Sudan’s military removes al-Bashir: All the latest updates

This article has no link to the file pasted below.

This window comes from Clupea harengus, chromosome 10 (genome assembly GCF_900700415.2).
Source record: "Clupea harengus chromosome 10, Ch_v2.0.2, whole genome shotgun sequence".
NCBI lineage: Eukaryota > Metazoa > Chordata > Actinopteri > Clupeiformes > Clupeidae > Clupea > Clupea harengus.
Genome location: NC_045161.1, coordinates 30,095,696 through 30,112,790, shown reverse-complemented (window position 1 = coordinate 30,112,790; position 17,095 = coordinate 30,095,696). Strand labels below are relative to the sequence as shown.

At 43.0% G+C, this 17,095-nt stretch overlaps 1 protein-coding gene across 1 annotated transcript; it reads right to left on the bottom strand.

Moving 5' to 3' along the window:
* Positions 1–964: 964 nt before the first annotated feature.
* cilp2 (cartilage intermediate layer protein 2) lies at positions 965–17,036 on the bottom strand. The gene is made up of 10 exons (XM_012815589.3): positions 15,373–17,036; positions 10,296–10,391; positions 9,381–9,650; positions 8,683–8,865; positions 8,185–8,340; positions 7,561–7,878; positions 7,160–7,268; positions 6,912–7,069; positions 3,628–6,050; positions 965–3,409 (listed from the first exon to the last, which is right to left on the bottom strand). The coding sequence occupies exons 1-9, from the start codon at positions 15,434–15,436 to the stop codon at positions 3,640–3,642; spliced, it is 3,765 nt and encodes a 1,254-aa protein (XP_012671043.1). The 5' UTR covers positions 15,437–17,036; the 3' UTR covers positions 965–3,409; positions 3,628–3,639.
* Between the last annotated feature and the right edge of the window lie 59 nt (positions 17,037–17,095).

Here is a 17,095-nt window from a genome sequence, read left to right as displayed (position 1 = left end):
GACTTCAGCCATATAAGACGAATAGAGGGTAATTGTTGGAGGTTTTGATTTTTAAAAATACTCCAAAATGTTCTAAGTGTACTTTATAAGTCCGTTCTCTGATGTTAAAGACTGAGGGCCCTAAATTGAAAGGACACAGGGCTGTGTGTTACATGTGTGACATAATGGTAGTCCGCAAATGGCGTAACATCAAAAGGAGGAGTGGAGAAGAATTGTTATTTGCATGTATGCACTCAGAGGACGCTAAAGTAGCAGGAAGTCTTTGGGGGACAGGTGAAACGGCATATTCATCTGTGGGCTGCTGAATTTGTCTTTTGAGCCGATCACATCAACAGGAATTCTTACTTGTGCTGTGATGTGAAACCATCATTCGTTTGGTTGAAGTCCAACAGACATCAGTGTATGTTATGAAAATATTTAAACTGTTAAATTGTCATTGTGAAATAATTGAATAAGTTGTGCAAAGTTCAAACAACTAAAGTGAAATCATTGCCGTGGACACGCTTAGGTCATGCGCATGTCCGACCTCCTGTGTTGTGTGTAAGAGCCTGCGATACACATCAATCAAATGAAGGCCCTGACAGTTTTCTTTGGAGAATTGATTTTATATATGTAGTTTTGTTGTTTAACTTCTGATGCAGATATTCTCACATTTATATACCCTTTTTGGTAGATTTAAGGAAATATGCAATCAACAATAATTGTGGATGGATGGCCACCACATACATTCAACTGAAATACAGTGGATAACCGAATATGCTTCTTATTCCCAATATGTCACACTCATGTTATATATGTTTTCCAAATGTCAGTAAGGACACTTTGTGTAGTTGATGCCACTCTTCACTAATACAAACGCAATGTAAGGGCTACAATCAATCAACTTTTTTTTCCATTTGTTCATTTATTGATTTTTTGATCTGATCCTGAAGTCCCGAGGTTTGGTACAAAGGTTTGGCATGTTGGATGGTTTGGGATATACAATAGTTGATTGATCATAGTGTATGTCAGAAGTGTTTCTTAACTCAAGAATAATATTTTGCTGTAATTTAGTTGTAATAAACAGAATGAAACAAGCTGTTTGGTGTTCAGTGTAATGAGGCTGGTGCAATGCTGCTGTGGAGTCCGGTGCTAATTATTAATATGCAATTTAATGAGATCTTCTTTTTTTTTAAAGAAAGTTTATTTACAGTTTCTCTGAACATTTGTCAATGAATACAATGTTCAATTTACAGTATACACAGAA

Sit-in continues outside army headquarters in Khartoum despite military’s claim it has no ambitions to hold power. Sudan’s President Omar al-Bashir has been removed by the military after months of anti-government protests against his three-decade rule. General Ahmed Ibn Auf was sworn in on Thursday evening as chief of a new military council that will rule the country for two years, hours after declaring that Sudan’s long-time ruler had been overthrown and arrested. The coup and installation of the council was rejected by the protesters, who said the moves did not meet their long-standing demands for a civilian-led government. Since December, Sudan has witnessed persistent protests sparked by rising food prices that quickly escalated into wider calls for al-Bashir’s departure. The latest crisis escalated on April 6 when thousands of demonstrators began a sit-in outside the army headquarters in the capital, Khartoum. Dozens of people have been killed in protest-related violence since the start of the demonstrations. Al Jazeera’s Hiba Morgan, reporting from Khartoum, says the military council’s declaration does not seem to be “selling with the thousands of people who are out on the streets” protesting. “This is not what they have been asking for,” Morgan says, adding that protesters want a hand over of power to an “interim, independent civilian government”. “They [the protesters] do not want the military to be taking charge of affairs until elections are held,” she adds. Morgan says it was “not only civilians” protesting the military takeover, however, citing an announcement by paramilitary group the Rapid Support Force, who said the armed forces’ move “falls short of what the people have been demanding for the past four months and they will not be part of the military council”. “So at the moment it looks like not a lot of people are on board with this military council idea,” Morgan says. The Sudanese Professionals Association (SPA), the principal protest group, snubs the military’s claim that it has no ambitions to hold the reins of power for long after ousting al-Bashir. The SPA denounces the statement as a “farce” and alleges the armed forces assurances were a “deception”, calling instead for an immediate handover of power to a civilian transitional government The group also vows to “resist” by peaceful means all the extraordinary measures the military has imposed since Thursday’s overthrow of al-Bashir. The commander of Sudan’s Rapid Support Force (RSF), a paramilitary group, says it will not “accept any solutions rejected by the Sudanese people” abd calls for the country’s military to start “opening the door for dialogue” with protesters. RSF commander Mohammed Hamadati  says in a statement talks are needed to prevent Sudan from “slipping into chaos.” The RSF is made up of Arab militias that fought on the side of government forces against rebels in Sudan’s western region of Darfur in the initial years of the conflict. Al-Bashir is  sought by the Hague-based International Criminal Court for alleged human rights violations during the bloody conflict in the Darfur region,  which began in 2003. United Nations High Commissioner for Human Rights Michelle Bachelet says in a statement she is “closely monitoring developments” in Sudan and calls on authorities in the country to “refrain from using force against peaceful protestors”. Bachelet also urges authorities to release all those detained for “their exercise of the freedom of peaceful assembly and expression” while protesting. “The crisis in Sudan has its roots in human rights grievances – economic, social, civil and political rights. The solution must also be grounded in human rights,” Bachelet says. The UN human rights chief also stresses the need for “independent, prompt and effective investigations into the excessive use of force against protestors since December last year”. Scores of people have been killed in clashes with security forces since the demonstrations began, activists say. Germany’s foreign ministry is calling for a peaceful solution to the crisis in Sudan following President Omar al-Bashir’s ouster. “We are calling on all sides to exercise restraint, as we need a peaceful solution to the crisis, which fulfils the expectation of the Sudanese people for a political change,” Christofer Burger, deputy spokesman for the foreign ministry, says. “It is important that the protests can proceed peacefully, and any use of violence against demonstrators is not acceptable,” Burger says at a press conference in Berlin. Omar Zein al-Abideen, head of Sudan’s provisional military political council, says Sudan will not extradite deposed President Omar al-Bashir to the International Criminal Court (ICC) for trial.  He says the former president will instead be tried and judged in Sudan. Al-  Bashir, who is sought by the ICC for human rights violations in Sudan’s Darfur region, is currently being held in an undisclosed prison, according to al-Abideen.
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